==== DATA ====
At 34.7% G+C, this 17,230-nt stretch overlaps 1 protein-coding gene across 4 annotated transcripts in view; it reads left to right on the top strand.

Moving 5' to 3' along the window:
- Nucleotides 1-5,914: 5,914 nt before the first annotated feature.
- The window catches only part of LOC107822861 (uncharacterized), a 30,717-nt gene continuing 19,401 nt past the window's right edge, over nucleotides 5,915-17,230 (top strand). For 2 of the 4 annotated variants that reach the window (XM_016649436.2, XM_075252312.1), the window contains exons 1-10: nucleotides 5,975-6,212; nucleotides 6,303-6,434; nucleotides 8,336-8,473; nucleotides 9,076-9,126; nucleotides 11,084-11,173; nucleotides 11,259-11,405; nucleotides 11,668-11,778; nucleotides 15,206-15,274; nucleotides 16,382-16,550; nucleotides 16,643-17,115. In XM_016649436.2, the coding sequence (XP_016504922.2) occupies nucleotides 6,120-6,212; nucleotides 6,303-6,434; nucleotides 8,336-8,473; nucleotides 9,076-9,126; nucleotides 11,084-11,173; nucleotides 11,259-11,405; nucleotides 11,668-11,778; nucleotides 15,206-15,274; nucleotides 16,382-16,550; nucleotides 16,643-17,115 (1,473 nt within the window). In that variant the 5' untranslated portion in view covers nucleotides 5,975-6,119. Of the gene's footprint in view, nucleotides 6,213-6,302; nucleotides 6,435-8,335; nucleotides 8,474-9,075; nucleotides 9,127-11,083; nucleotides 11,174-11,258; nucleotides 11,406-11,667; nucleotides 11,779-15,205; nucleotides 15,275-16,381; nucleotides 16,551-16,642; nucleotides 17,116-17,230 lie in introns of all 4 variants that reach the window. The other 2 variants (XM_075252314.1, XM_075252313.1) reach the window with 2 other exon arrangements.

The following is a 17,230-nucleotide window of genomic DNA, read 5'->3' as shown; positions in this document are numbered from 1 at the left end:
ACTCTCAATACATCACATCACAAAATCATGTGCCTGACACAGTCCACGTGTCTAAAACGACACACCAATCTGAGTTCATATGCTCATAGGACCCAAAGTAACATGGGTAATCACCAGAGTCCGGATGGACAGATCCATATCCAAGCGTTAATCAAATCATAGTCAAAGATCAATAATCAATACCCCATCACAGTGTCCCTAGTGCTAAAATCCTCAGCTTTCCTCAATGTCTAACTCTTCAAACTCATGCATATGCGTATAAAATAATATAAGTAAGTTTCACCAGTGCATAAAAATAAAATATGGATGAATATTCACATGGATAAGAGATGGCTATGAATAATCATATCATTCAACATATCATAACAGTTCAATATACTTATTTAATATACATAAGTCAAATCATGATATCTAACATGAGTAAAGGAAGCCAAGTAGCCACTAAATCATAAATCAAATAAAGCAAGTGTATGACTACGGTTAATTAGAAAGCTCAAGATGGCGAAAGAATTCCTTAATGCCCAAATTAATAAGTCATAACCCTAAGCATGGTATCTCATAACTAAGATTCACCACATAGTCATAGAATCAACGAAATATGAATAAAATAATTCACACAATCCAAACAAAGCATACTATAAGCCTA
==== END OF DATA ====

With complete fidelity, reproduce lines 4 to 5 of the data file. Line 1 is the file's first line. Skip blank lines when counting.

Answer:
- The window catches only part of LOC107822861 (uncharacterized), a 30,717-nt gene continuing 19,401 nt past the window's right edge, over nucleotides 5,915-17,230 (top strand). For 2 of the 4 annotated variants that reach the window (XM_016649436.2, XM_075252312.1), the window contains exons 1-10: nucleotides 5,975-6,212; nucleotides 6,303-6,434; nucleotides 8,336-8,473; nucleotides 9,076-9,126; nucleotides 11,084-11,173; nucleotides 11,259-11,405; nucleotides 11,668-11,778; nucleotides 15,206-15,274; nucleotides 16,382-16,550; nucleotides 16,643-17,115. In XM_016649436.2, the coding sequence (XP_016504922.2) occupies nucleotides 6,120-6,212; nucleotides 6,303-6,434; nucleotides 8,336-8,473; nucleotides 9,076-9,126; nucleotides 11,084-11,173; nucleotides 11,259-11,405; nucleotides 11,668-11,778; nucleotides 15,206-15,274; nucleotides 16,382-16,550; nucleotides 16,643-17,115 (1,473 nt within the window). In that variant the 5' untranslated portion in view covers nucleotides 5,975-6,119. Of the gene's footprint in view, nucleotides 6,213-6,302; nucleotides 6,435-8,335; nucleotides 8,474-9,075; nucleotides 9,127-11,083; nucleotides 11,174-11,258; nucleotides 11,406-11,667; nucleotides 11,779-15,205; nucleotides 15,275-16,381; nucleotides 16,551-16,642; nucleotides 17,116-17,230 lie in introns of all 4 variants that reach the window. The other 2 variants (XM_075252314.1, XM_075252313.1) reach the window with 2 other exon arrangements.

The following is a 17,230-nucleotide window of genomic DNA, read 5'->3' as shown; positions in this document are numbered from 1 at the left end: